IM 2: Spectroscopy
Chairs: Gerald Kothleitner (Graz/AT), Wilfried Sigle (Stuttgart/DE)
Aberration correctors, electron energy-loss spectroscopy (EELS) and energy-dispersive X-ray spectroscopy (EDX) are nowadays indispensable tools for obtaining atomic-scale information of chemical composition and bonding in materials. Not only can material phases be identified, but important effects such as interdiffusion between phases, or charge ordering, to name but a few, can be studied. In the past decade, in EELS low energy losses were intensively used to identify surface plasmons in nanomaterials, even in a tomographic approach. This was made possible by the implementation of electron monochromators into the electron gun. Recent technological advances have opened the energy-loss window into the sub-10 meV regime where a range of new phenomena can now be studied. These include phonons, low-energy plasmons, and possibly many more low-energy excitations in materials. The wealth of information generates new grand challenges in understanding and modelling the underlying fundamentals of signal generation and intelligent processing of large data sets. Contributions are invited on hardware and technique developments, theory and simulation, data processing as well as applications covering both physical and biological sciences.
IM 3: SEM and FIB developments
Chairs: Irina Harder (Wuerzburg/DE), Andreas Graff (Halle/DE)
This session deals with new developments in SEM and FIB technology and methods. Especially new detector principals and designs for electrons, ions and photons locally emitted after interaction with different types of ion or electron beams. Techniques using the angular distribution of the scattered ions and electrons like EBSD and ECCI will be covered by the contributions. New strategies in beam control and data analysis will also be discussed.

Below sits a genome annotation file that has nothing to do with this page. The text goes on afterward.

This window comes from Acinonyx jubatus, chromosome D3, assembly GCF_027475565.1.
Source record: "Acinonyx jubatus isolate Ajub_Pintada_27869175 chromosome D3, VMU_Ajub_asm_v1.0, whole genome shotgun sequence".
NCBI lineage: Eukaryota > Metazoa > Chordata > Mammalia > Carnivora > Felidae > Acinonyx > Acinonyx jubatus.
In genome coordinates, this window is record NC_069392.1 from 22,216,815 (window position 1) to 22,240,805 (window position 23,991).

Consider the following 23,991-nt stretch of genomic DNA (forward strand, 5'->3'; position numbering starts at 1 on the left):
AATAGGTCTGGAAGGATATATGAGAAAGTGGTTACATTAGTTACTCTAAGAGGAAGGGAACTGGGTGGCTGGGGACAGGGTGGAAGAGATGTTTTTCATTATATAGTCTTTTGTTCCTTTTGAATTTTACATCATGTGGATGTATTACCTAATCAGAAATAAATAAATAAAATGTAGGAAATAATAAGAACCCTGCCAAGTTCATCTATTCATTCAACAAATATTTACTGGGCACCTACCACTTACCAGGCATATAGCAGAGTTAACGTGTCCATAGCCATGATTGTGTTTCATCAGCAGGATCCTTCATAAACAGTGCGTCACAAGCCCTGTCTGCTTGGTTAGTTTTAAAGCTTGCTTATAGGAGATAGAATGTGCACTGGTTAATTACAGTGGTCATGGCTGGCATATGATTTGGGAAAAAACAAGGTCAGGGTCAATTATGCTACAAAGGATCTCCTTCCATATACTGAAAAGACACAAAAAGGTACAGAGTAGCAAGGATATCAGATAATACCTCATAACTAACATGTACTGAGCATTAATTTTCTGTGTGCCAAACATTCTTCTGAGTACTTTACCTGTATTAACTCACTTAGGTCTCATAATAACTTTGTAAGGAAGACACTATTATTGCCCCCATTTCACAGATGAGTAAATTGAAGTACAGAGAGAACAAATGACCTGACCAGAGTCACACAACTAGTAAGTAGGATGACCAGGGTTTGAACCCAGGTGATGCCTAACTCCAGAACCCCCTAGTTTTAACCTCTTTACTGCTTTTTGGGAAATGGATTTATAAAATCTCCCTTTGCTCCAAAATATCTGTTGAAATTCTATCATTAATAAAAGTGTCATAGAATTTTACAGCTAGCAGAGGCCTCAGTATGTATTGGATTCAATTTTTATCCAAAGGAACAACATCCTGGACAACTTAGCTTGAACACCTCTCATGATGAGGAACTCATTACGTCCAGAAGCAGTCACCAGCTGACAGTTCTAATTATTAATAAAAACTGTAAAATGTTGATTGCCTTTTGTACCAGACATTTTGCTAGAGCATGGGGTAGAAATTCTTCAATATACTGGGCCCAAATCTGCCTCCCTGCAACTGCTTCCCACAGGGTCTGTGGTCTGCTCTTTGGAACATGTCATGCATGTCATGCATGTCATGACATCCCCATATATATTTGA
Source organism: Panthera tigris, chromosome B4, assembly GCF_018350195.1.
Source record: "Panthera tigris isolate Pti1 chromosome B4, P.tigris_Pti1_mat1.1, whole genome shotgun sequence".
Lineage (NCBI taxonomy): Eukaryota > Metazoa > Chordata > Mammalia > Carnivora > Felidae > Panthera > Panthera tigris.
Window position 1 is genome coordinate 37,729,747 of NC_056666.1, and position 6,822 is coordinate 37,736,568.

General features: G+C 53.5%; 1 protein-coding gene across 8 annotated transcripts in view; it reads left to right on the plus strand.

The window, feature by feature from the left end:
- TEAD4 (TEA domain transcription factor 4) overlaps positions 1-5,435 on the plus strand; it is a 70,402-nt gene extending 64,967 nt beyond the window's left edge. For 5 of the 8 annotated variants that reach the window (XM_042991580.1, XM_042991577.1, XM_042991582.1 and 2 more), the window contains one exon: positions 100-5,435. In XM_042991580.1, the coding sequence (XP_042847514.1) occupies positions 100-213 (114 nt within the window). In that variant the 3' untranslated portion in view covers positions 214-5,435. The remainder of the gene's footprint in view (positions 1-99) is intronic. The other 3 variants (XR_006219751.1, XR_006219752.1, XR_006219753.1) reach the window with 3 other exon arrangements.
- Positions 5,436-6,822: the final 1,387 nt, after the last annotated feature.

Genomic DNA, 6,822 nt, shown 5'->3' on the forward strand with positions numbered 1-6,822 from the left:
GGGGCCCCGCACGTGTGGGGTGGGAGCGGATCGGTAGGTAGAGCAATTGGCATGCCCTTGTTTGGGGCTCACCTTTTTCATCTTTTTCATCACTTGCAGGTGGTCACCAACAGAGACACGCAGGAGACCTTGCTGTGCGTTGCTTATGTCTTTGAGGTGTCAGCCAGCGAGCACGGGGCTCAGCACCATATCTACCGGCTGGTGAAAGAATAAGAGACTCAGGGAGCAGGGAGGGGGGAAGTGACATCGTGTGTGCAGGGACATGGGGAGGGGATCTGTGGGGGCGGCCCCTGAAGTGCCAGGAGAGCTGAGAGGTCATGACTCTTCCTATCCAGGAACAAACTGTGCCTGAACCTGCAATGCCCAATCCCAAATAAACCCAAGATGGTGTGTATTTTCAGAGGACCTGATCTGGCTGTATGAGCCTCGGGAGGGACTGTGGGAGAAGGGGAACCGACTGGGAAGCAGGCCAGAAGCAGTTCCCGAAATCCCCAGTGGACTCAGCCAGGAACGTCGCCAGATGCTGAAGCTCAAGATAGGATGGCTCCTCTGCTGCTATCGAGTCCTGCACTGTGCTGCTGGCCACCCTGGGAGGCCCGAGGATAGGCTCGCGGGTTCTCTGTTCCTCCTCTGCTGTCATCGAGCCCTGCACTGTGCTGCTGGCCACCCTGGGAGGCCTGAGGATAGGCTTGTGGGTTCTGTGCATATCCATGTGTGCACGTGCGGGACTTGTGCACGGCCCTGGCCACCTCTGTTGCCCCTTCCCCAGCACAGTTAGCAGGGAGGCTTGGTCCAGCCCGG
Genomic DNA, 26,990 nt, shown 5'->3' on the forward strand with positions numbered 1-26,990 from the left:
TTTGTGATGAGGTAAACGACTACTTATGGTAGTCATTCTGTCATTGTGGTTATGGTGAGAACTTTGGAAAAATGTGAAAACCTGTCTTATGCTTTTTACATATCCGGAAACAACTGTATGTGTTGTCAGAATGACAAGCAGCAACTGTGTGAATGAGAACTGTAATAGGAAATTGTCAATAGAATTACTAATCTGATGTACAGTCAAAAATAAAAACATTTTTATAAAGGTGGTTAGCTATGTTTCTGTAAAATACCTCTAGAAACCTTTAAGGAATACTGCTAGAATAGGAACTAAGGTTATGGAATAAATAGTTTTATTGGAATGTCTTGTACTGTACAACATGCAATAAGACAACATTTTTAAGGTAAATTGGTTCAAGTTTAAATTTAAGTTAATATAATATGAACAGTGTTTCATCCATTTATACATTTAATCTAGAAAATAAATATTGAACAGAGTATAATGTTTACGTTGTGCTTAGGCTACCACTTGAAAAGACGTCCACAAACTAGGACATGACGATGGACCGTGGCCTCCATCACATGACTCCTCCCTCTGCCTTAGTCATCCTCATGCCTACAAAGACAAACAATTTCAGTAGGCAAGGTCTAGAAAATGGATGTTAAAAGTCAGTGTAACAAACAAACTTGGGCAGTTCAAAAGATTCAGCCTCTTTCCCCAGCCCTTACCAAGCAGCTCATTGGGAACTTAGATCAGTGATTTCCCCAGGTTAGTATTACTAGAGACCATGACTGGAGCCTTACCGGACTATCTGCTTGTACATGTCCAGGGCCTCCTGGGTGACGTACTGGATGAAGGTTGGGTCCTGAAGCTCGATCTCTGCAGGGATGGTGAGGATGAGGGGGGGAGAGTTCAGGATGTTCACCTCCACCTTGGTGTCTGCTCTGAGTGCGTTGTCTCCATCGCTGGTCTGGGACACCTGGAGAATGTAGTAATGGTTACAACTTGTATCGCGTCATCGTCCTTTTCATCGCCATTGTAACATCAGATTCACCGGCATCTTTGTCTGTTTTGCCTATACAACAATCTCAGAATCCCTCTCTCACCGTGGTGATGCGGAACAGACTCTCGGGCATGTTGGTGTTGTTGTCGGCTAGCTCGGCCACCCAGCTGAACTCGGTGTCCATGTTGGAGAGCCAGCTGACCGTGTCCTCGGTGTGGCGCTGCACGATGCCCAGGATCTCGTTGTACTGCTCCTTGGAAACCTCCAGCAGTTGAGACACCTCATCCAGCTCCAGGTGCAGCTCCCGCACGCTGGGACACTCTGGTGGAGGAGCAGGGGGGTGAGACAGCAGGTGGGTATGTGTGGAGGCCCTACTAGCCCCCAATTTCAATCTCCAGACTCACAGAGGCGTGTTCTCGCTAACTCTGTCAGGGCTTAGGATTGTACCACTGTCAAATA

IM 4: Development of cryo-EM instrumentation and techniques
Chairs: Nadja Tarakina (Potsdam/DE), Gregor Weiss (Zurich/CH)
Technological advances continue to push the boundaries of cryo-electron microscopy (cryo-EM). In recent years, novel developments in cryo-EM instrumentation as well as newly established workflows have enabled groundbreaking insights in both life and materials sciences.
In this session, we will discuss new developments in experimental cryogenic techniques, cryosample preparation as well as instrumental capabilities applied across different fields.
Contributions are welcome from, but not restricted to, the following areas: SEM, FIB, TEM, STEM and CLEM at cryogenic temperatures, including hardware improvements, cryo stages, cryogenic sample preparation techniques used for EM, measurements of local temperature, as well as image processing for cryo-EM.
IM 5: Quantitative image and diffraction data analysis
Chairs: Ute Kolb (Mainz/DE), Christoph T. Koch (Berlin/DE)